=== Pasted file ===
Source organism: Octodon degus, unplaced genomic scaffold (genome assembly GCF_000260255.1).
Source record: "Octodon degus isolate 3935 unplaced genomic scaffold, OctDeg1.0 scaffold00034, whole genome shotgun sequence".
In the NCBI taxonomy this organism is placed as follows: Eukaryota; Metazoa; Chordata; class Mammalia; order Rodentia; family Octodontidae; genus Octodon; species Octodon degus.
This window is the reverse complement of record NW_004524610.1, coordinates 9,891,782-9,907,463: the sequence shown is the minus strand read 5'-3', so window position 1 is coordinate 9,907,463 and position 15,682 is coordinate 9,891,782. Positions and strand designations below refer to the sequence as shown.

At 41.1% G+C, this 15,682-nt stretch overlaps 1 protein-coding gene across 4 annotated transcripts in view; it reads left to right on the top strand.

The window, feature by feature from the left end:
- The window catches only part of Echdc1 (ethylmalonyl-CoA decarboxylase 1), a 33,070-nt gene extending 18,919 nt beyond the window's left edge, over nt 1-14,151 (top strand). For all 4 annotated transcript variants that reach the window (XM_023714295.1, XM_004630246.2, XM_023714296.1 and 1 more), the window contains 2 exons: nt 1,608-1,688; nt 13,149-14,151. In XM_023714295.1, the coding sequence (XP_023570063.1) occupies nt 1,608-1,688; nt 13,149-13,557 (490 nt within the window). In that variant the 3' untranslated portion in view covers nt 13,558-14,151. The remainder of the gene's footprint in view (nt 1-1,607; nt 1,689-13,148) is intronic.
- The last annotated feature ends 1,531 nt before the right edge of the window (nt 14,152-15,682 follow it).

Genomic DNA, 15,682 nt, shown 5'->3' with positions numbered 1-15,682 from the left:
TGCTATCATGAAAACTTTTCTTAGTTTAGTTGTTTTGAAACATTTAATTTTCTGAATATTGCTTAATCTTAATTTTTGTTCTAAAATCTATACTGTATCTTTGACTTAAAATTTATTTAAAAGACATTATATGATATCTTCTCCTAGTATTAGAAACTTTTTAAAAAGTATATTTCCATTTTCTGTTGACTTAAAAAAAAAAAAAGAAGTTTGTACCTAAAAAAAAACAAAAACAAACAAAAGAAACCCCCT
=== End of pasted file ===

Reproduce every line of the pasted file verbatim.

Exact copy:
Source organism: Octodon degus, unplaced genomic scaffold (genome assembly GCF_000260255.1).
Source record: "Octodon degus isolate 3935 unplaced genomic scaffold, OctDeg1.0 scaffold00034, whole genome shotgun sequence".
In the NCBI taxonomy this organism is placed as follows: Eukaryota; Metazoa; Chordata; class Mammalia; order Rodentia; family Octodontidae; genus Octodon; species Octodon degus.
This window is the reverse complement of record NW_004524610.1, coordinates 9,891,782-9,907,463: the sequence shown is the minus strand read 5'-3', so window position 1 is coordinate 9,907,463 and position 15,682 is coordinate 9,891,782. Positions and strand designations below refer to the sequence as shown.

At 41.1% G+C, this 15,682-nt stretch overlaps 1 protein-coding gene across 4 annotated transcripts in view; it reads left to right on the top strand.

The window, feature by feature from the left end:
- The window catches only part of Echdc1 (ethylmalonyl-CoA decarboxylase 1), a 33,070-nt gene extending 18,919 nt beyond the window's left edge, over nt 1-14,151 (top strand). For all 4 annotated transcript variants that reach the window (XM_023714295.1, XM_004630246.2, XM_023714296.1 and 1 more), the window contains 2 exons: nt 1,608-1,688; nt 13,149-14,151. In XM_023714295.1, the coding sequence (XP_023570063.1) occupies nt 1,608-1,688; nt 13,149-13,557 (490 nt within the window). In that variant the 3' untranslated portion in view covers nt 13,558-14,151. The remainder of the gene's footprint in view (nt 1-1,607; nt 1,689-13,148) is intronic.
- The last annotated feature ends 1,531 nt before the right edge of the window (nt 14,152-15,682 follow it).

Genomic DNA, 15,682 nt, shown 5'->3' with positions numbered 1-15,682 from the left:
TGCTATCATGAAAACTTTTCTTAGTTTAGTTGTTTTGAAACATTTAATTTTCTGAATATTGCTTAATCTTAATTTTTGTTCTAAAATCTATACTGTATCTTTGACTTAAAATTTATTTAAAAGACATTATATGATATCTTCTCCTAGTATTAGAAACTTTTTAAAAAGTATATTTCCATTTTCTGTTGACTTAAAAAAAAAAAAAGAAGTTTGTACCTAAAAAAAAACAAAAACAAACAAAAGAAACCCCCT